A day earlier, on Aug. 8, LJ user tanelorn asked a question (RUS) about the situation in Tbilisi, the capital of Georgia, in the tbiliseli LJ community, set up for “all those who consider [Tbilisi their native city]:
Are things quiet in Tbilisi? How does it all reflect on the life in the city?
Here are some responses:
It was quiet during the day, although, of course, people do worry. They are listening to all newscasts on all available channels – Russian and Georgian. And in between the news, we were watching the opening of the Olympics. They say they were catching people right in the street and sending them to draft centers. But I won't risk asserting that this is actually so…
My brother called me and said that they'd announced mobilization. He went to sign up, there were many like him there, who came by themselves.
I don't think it has [affected life in the city] in any way. Of course, it was somewhat strange to see how in small open-air cafes they were playing news on TV instead of [pop music] videos. And, of course, those families that had their boys drafted are worried. Otherwise, nothing special.
28-year-old Tbilisi-based LJ user shupaka wrote (RUS) about an unpleasant sense of déjà vu, brought about by the announcement of mobilization of the troops in Georgia; the current situation has reminded her of the conflicts that Georgia had found itself in in the early 1990s:
…and one more observation, totally silly: the word “mobilization” inspires the same disgust in me as it did when I was a child. Doesn't matter if you're 13 or 28.
North Ossetia-based LJ user alan-tskhurbaev wrote (RUS) about a mobilization of a different kind, supposedly taking place in South Ossetia now:
[North Ossetian] volunteers in [South Ossetia].
There are many of them. And I have to admit that I was mistaken, thinking that in case of a war only a few would show up. A friend has just returned from the border […], says many people are crowding there, arriving in their own cars. They are letting everyone in, at their own risk. At least one car goes through every few minutes, he says. He even said that some guys went there in their new BMW X5. Ossetians have not deserted each other. Turns out that in peaceful times we dislike each other, act arrogantly towards some, make fun of others. But as soon as a war begins (and Ossetians have probably lost count of all their wars by now) – we are together. […]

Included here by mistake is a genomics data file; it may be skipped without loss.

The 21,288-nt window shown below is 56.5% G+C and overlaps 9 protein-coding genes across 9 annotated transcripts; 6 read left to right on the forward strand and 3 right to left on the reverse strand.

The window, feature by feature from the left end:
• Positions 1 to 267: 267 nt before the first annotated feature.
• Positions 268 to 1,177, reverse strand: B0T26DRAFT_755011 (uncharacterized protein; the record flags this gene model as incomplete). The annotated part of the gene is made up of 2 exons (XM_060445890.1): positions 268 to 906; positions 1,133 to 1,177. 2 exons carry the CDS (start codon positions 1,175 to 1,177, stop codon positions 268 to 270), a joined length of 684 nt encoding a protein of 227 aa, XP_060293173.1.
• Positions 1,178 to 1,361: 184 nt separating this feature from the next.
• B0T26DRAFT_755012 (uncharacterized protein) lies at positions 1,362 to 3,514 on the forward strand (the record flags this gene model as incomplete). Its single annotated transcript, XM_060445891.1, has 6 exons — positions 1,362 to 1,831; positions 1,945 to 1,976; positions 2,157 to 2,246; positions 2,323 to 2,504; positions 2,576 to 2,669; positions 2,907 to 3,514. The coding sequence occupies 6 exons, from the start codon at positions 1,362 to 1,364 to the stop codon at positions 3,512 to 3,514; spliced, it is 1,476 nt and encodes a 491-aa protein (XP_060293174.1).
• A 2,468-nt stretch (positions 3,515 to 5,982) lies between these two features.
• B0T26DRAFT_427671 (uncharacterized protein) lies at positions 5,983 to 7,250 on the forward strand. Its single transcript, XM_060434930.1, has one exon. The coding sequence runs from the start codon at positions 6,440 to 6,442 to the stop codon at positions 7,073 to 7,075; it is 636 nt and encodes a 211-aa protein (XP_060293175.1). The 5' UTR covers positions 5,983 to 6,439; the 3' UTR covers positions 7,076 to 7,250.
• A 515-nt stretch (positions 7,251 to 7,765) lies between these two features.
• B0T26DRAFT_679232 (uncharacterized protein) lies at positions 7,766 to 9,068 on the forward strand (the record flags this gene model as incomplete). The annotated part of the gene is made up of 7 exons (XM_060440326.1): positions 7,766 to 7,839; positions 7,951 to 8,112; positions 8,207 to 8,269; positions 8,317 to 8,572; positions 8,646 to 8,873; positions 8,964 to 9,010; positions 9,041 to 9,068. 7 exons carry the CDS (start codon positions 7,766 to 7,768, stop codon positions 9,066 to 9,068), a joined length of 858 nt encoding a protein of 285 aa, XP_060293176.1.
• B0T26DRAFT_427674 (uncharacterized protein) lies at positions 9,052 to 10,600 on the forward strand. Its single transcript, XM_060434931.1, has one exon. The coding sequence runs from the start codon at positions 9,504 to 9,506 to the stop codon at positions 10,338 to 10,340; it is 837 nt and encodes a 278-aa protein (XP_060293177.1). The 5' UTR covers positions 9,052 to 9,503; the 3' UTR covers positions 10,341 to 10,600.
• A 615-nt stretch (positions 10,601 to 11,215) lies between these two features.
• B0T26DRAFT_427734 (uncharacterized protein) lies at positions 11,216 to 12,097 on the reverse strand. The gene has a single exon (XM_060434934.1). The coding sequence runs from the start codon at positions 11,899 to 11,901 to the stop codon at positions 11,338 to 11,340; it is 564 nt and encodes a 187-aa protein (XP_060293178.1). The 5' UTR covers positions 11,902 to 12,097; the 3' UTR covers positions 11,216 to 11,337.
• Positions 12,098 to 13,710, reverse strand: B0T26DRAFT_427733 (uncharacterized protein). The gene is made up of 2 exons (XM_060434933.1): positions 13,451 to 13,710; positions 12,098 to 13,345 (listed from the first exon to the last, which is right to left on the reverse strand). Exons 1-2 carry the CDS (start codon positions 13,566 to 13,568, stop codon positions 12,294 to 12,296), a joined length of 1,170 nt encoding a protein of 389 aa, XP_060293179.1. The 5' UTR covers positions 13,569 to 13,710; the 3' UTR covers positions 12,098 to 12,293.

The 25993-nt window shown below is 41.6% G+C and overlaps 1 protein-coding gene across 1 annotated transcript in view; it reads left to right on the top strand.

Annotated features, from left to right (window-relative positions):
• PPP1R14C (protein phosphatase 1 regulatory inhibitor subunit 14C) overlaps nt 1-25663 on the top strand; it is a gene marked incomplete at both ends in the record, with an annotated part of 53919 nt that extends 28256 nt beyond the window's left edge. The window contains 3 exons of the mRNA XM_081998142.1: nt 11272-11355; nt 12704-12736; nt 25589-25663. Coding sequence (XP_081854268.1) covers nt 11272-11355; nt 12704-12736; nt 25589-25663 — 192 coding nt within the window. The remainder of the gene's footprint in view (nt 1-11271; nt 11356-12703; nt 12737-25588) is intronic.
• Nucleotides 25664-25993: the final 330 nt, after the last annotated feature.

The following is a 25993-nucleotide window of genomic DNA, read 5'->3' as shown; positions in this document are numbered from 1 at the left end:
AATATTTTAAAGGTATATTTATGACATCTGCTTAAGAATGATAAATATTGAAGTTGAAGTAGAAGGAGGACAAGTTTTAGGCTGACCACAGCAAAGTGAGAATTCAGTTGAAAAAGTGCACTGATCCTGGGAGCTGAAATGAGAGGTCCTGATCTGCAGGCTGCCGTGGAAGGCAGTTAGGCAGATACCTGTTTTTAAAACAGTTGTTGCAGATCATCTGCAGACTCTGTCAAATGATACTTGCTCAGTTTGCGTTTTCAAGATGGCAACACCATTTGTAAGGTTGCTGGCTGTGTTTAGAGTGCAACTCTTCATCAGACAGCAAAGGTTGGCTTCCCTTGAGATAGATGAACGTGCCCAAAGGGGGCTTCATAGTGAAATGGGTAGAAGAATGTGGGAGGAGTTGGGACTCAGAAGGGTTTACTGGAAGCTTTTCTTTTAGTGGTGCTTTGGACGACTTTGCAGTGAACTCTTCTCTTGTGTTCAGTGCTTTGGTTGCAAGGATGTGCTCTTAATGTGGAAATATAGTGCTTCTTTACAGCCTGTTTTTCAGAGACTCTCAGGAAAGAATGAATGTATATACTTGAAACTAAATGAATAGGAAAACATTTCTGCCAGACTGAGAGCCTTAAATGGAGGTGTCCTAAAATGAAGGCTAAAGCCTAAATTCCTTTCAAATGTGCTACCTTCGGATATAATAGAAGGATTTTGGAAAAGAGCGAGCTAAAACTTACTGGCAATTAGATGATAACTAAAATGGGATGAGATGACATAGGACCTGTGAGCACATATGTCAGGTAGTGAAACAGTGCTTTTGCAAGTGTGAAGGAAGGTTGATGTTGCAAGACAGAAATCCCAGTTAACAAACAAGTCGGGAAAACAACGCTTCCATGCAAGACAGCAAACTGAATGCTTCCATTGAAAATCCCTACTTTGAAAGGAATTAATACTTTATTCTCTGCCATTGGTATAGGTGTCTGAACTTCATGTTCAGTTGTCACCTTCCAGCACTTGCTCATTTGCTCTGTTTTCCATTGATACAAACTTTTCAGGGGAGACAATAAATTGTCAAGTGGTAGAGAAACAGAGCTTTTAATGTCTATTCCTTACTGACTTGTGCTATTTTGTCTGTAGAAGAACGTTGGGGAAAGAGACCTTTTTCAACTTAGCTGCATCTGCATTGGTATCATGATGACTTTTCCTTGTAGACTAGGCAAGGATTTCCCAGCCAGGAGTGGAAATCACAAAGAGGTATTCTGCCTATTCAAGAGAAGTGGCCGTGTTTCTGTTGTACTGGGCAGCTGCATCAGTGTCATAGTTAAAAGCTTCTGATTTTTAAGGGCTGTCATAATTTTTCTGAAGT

Elsewhere in the Russophone blogosphere, there seems to be plenty of confusion about what's actually going on in South Ossetia and Georgia now. Take, for example, this post from last night (RUS) in the ru_politics LJ community, by LJ user er_v, and some of the comments it generated:
Can anyone tell me whether there are Russian troops in [Tskhinvali] or not?
Judging by everything, no.
Judging by what?
There are, don't worry.
[Judging] by many things: the lack of pictures, the demands of the Russian journalists to allow them safe passage out of Tskhinval…
No, but if we took Tskhinvali, they would definitely show it on the news. […]
We already took it. Then Georgians took something, too. Then we were pushing them out. Judging by everything, it will continue like this for a long time.
And the Roksky Pass [on the Trans-Caucasus Highway] has been blown up, too :)
Regarding the alleged destruction of the Roksky Pass, LJ user som, a Russia-based Georgian, posted this item (RUS) last night:
ON SATURDAY EVENING, AUGUST 9, GEORGIAN TROOPS BLEW UP ROKSKY PASS, THROUGH WHICH HUMAN PERSONNEL AND MILITARY EQUIPMENT WERE BEING SENT FROM RUSSIA TO THE FIGHTING ZONE IN TSKHINVALI REGION.
Some two hours and about 50 comments later, however, LJ user som admitted (RUS) that there had been no confirmation of this report and that this could be part of the “information war.”